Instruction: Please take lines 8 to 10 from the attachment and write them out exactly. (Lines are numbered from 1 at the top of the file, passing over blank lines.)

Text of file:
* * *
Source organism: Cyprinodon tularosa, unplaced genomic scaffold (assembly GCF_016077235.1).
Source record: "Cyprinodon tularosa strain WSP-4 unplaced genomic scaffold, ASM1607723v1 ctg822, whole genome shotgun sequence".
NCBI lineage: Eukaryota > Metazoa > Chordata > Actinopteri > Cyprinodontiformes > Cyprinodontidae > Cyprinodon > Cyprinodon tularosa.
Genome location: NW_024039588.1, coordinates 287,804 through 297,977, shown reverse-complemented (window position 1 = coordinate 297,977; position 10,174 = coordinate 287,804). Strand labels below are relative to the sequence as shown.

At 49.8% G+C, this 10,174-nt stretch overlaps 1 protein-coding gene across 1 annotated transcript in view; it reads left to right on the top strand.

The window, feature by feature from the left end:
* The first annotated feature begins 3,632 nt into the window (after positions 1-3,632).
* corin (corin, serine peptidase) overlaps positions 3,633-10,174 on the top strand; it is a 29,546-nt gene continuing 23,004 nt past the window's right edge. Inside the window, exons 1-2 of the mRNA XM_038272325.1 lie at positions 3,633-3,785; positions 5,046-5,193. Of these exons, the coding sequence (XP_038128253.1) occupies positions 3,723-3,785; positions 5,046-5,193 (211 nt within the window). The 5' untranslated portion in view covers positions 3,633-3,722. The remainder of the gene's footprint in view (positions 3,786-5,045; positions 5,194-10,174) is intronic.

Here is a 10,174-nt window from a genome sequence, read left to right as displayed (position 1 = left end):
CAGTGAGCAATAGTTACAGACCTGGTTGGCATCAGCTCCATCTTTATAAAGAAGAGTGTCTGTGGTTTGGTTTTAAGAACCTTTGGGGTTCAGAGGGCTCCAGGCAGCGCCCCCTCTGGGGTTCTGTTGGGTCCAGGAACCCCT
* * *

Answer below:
* corin (corin, serine peptidase) overlaps positions 3,633-10,174 on the top strand; it is a 29,546-nt gene continuing 23,004 nt past the window's right edge. Inside the window, exons 1-2 of the mRNA XM_038272325.1 lie at positions 3,633-3,785; positions 5,046-5,193. Of these exons, the coding sequence (XP_038128253.1) occupies positions 3,723-3,785; positions 5,046-5,193 (211 nt within the window). The 5' untranslated portion in view covers positions 3,633-3,722. The remainder of the gene's footprint in view (positions 3,786-5,045; positions 5,194-10,174) is intronic.

Here is a 10,174-nt window from a genome sequence, read left to right as displayed (position 1 = left end):
CAGTGAGCAATAGTTACAGACCTGGTTGGCATCAGCTCCATCTTTATAAAGAAGAGTGTCTGTGGTTTGGTTTTAAGAACCTTTGGGGTTCAGAGGGCTCCAGGCAGCGCCCCCTCTGGGGTTCTGTTGGGTCCAGGAACCCCT